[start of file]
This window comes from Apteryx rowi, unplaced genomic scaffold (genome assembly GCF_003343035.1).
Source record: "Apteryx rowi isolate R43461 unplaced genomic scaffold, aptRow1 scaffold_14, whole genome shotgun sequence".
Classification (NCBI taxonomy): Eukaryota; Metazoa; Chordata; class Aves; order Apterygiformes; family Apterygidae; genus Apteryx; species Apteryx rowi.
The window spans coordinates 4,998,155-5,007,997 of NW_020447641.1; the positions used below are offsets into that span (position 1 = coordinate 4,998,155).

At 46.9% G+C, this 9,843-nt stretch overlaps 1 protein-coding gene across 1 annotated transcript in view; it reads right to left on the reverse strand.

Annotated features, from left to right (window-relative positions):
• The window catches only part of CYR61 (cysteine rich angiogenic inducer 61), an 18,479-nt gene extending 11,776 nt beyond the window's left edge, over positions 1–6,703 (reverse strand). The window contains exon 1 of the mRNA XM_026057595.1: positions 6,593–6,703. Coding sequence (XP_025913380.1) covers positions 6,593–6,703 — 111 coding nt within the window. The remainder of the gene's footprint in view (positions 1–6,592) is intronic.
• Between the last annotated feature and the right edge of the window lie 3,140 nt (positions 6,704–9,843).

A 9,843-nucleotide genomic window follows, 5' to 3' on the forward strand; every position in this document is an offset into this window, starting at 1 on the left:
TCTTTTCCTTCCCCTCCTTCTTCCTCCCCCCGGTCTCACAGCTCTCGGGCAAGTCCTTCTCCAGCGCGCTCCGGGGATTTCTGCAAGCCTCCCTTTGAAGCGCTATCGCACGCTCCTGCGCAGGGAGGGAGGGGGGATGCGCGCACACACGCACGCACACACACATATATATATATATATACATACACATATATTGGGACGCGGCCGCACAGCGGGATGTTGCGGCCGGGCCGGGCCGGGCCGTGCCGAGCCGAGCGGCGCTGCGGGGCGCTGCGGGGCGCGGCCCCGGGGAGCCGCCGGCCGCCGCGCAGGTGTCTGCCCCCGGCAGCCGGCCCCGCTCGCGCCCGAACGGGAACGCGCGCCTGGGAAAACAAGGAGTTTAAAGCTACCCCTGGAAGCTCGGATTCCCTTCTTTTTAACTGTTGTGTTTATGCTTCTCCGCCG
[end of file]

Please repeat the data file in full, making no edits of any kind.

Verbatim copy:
This window comes from Apteryx rowi, unplaced genomic scaffold (genome assembly GCF_003343035.1).
Source record: "Apteryx rowi isolate R43461 unplaced genomic scaffold, aptRow1 scaffold_14, whole genome shotgun sequence".
Classification (NCBI taxonomy): Eukaryota; Metazoa; Chordata; class Aves; order Apterygiformes; family Apterygidae; genus Apteryx; species Apteryx rowi.
The window spans coordinates 4,998,155-5,007,997 of NW_020447641.1; the positions used below are offsets into that span (position 1 = coordinate 4,998,155).

At 46.9% G+C, this 9,843-nt stretch overlaps 1 protein-coding gene across 1 annotated transcript in view; it reads right to left on the reverse strand.

Annotated features, from left to right (window-relative positions):
• The window catches only part of CYR61 (cysteine rich angiogenic inducer 61), an 18,479-nt gene extending 11,776 nt beyond the window's left edge, over positions 1–6,703 (reverse strand). The window contains exon 1 of the mRNA XM_026057595.1: positions 6,593–6,703. Coding sequence (XP_025913380.1) covers positions 6,593–6,703 — 111 coding nt within the window. The remainder of the gene's footprint in view (positions 1–6,592) is intronic.
• Between the last annotated feature and the right edge of the window lie 3,140 nt (positions 6,704–9,843).

A 9,843-nucleotide genomic window follows, 5' to 3' on the forward strand; every position in this document is an offset into this window, starting at 1 on the left:
TCTTTTCCTTCCCCTCCTTCTTCCTCCCCCCGGTCTCACAGCTCTCGGGCAAGTCCTTCTCCAGCGCGCTCCGGGGATTTCTGCAAGCCTCCCTTTGAAGCGCTATCGCACGCTCCTGCGCAGGGAGGGAGGGGGGATGCGCGCACACACGCACGCACACACACATATATATATATATATACATACACATATATTGGGACGCGGCCGCACAGCGGGATGTTGCGGCCGGGCCGGGCCGGGCCGTGCCGAGCCGAGCGGCGCTGCGGGGCGCTGCGGGGCGCGGCCCCGGGGAGCCGCCGGCCGCCGCGCAGGTGTCTGCCCCCGGCAGCCGGCCCCGCTCGCGCCCGAACGGGAACGCGCGCCTGGGAAAACAAGGAGTTTAAAGCTACCCCTGGAAGCTCGGATTCCCTTCTTTTTAACTGTTGTGTTTATGCTTCTCCGCCG